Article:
Retirement Schemes: Annuities, RRIFs, and Home Equity

cat and mouse

Cat And Mouse Games

The schemes described in this story may seem far-fetched but they are actually very common. The most popular one is called an annuity.


Simply put, an annuity is a contract between you and a financial institution (usually, but not always, a life insurance company). The issuer accepts and invests funds you provide them and then pays out a fixed stream of payments to the individual. You can purchase the annuity immediately when you retire, or you could invest in the annuity for years (the accumulation phase) before the monthly payments begin (the annuitization phase).

The main advantage to an annuity is the fact that you’ll never outlive your money. That monthly payment continues until you die. The disadvantages are the loss of control of your money and the possibility of leaving any inheritance. Once you sign an annuity, the issuer takes control of your funds and makes all the investment decisions. Similarly, whatever is left when you die is kept by the issuer.

As usual, a suspicion of guarantees is well justified. This guarantee does come at a price. Many seniors consider an inheritance to be a non-negotiable rite of passage. Of course, if you don’t feel the same way about an inheritance, an annuity could make sense.

If you think you may outlive your money the guarantee is enticing. You can’t know this for sure, but good health and a family history of longevity are good indicators. Remember also, the monthly payment will likely be fixed, meaning inflation will reduce your spending power over time.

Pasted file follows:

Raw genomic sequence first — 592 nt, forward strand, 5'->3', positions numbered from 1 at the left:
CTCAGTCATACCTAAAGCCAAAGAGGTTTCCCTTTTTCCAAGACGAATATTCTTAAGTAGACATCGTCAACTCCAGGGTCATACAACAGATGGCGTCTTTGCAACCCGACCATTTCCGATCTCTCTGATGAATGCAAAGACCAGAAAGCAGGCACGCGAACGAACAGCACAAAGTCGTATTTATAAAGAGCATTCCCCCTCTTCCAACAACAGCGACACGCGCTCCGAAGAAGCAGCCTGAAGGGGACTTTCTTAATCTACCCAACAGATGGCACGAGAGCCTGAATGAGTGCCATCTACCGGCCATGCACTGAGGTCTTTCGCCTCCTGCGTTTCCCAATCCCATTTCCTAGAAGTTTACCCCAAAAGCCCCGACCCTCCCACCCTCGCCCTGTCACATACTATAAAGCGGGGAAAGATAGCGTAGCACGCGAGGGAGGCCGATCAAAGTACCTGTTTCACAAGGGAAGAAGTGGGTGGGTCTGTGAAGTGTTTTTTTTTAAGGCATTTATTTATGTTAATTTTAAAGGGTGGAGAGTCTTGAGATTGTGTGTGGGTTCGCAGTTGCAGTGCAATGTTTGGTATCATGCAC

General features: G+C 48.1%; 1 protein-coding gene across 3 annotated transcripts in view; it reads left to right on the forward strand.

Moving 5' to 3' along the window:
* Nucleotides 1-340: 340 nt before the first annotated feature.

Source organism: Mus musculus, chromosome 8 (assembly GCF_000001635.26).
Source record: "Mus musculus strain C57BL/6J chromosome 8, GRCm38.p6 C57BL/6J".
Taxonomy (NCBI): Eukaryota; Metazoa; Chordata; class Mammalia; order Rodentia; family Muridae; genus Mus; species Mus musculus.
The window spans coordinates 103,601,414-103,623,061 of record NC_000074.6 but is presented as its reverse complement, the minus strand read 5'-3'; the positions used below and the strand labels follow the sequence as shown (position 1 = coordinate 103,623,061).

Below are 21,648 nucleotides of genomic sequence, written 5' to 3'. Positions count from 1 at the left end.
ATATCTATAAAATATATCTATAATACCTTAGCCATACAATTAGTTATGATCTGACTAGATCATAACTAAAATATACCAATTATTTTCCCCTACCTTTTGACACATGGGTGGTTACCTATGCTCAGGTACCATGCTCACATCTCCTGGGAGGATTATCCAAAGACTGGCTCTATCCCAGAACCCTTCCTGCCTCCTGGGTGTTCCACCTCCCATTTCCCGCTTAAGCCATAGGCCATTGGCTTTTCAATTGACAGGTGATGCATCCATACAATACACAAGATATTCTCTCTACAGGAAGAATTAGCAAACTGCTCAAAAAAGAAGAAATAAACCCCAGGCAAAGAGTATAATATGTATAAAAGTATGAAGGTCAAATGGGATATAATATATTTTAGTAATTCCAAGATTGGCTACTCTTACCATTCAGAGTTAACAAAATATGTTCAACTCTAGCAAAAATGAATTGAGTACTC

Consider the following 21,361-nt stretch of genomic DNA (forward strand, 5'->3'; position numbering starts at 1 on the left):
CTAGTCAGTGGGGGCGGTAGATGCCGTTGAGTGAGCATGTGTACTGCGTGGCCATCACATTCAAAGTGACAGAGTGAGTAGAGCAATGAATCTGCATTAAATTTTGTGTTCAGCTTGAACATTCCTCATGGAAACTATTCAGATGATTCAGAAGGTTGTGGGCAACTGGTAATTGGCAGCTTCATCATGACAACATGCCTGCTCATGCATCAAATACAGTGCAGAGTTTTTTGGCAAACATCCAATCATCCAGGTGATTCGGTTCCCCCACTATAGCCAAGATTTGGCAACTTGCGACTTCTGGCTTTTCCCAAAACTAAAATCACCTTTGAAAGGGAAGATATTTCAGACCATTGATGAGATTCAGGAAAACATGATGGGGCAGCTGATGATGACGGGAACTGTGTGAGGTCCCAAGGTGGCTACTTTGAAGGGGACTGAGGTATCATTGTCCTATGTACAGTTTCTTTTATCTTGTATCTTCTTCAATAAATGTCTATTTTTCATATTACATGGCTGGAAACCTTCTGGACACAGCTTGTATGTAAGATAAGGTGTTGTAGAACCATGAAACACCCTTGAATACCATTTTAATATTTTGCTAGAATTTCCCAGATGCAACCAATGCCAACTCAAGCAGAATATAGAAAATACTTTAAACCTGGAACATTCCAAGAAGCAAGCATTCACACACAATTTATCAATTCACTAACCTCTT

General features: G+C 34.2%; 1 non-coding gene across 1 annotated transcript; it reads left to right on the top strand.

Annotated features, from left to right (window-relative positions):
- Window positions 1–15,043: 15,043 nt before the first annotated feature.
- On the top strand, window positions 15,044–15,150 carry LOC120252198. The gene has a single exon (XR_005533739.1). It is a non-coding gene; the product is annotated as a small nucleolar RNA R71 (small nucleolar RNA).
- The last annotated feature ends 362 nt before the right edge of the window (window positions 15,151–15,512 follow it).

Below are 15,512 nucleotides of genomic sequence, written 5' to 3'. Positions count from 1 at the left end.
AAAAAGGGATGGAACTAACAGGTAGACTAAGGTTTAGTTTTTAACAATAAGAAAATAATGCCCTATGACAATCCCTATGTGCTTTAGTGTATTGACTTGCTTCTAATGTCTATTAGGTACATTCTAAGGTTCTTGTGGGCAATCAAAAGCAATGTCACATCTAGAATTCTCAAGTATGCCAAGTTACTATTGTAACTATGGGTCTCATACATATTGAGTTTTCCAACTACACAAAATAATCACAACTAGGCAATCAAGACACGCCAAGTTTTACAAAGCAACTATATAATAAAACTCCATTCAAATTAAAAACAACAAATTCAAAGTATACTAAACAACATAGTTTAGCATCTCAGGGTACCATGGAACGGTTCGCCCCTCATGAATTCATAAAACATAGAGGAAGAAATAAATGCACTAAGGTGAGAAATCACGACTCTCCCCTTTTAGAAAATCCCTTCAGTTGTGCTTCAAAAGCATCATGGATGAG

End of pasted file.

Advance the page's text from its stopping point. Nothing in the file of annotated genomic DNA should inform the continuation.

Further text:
Possibly the greatest advantage to annuities is their ease of use. There are no investment decisions, worries about market returns, cycles, or anxiety. It’s an easy way out of the burden of financial management. You simply sit back and get your monthly payment.

Naturally it’s a statistical risk for the annuity issuer. But they are experts at assessing that risk. They’ll make an educated guess as to your life expectancy and add an extra cushion to reduce their risk. They also have a very good idea what return they’ll make investing your money and how many years it’ll take before the payouts end up exceeding their break-even point. Obviously the payout amount will reflect the time period to break-even.

They are the cat and you are the mouse. Their objective is to get you to die before the average age, so they pay out less than they earn on your money. As the mouse, your objective is to live much longer than the statistical average, so you get the best value from this deal.

It sounds cruel but basically this is a deal based on the date of your death. The issuers win more often than they lose on these deals, which is the basis of their business plan.

Government Plan

The government is in on these types of deals as well. On the day you reach the age of 72, all your RRSP money must be converted into a Registered Retirement Income Fund (RRIF). Simply put, your funds are placed on a rigid schedule of yearly withdrawals at rates set by the government.

You must withdraw a fixed percentage of your savings every year starting at age 72 (5.28%) with the rate increasing yearly to age 95 and above (20.00%). These forced withdrawals can cause a senior to outlive their money, and give them more income than they want. This can cause claw backs to government assistance programs such as Old Age Security (OAS) and the Guaranteed Income Supplement (GIS).